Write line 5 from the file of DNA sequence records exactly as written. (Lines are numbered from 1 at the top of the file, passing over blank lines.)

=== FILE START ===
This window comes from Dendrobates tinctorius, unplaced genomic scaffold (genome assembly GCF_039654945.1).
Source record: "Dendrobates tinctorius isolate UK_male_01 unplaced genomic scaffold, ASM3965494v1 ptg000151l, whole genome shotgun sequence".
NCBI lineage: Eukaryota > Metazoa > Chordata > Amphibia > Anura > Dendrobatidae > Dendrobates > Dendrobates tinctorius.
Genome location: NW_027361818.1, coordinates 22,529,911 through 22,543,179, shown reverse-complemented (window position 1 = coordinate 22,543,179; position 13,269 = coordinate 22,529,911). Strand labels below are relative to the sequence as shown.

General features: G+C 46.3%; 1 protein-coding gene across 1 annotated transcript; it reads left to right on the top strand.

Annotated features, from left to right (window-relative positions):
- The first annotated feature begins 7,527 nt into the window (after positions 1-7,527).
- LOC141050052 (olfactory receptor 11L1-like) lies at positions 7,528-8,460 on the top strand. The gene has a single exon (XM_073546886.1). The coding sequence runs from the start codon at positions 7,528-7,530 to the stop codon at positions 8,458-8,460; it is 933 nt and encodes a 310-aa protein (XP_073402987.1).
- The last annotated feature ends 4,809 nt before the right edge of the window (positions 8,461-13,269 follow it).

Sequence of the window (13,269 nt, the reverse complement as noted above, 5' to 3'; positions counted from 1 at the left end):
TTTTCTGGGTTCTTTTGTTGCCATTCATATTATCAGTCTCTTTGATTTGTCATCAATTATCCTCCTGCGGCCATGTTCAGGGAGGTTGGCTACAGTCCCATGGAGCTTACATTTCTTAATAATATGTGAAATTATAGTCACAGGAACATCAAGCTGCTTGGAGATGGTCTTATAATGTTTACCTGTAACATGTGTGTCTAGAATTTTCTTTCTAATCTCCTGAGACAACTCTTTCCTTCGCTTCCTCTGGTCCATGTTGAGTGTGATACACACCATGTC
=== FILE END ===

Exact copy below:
General features: G+C 46.3%; 1 protein-coding gene across 1 annotated transcript; it reads left to right on the top strand.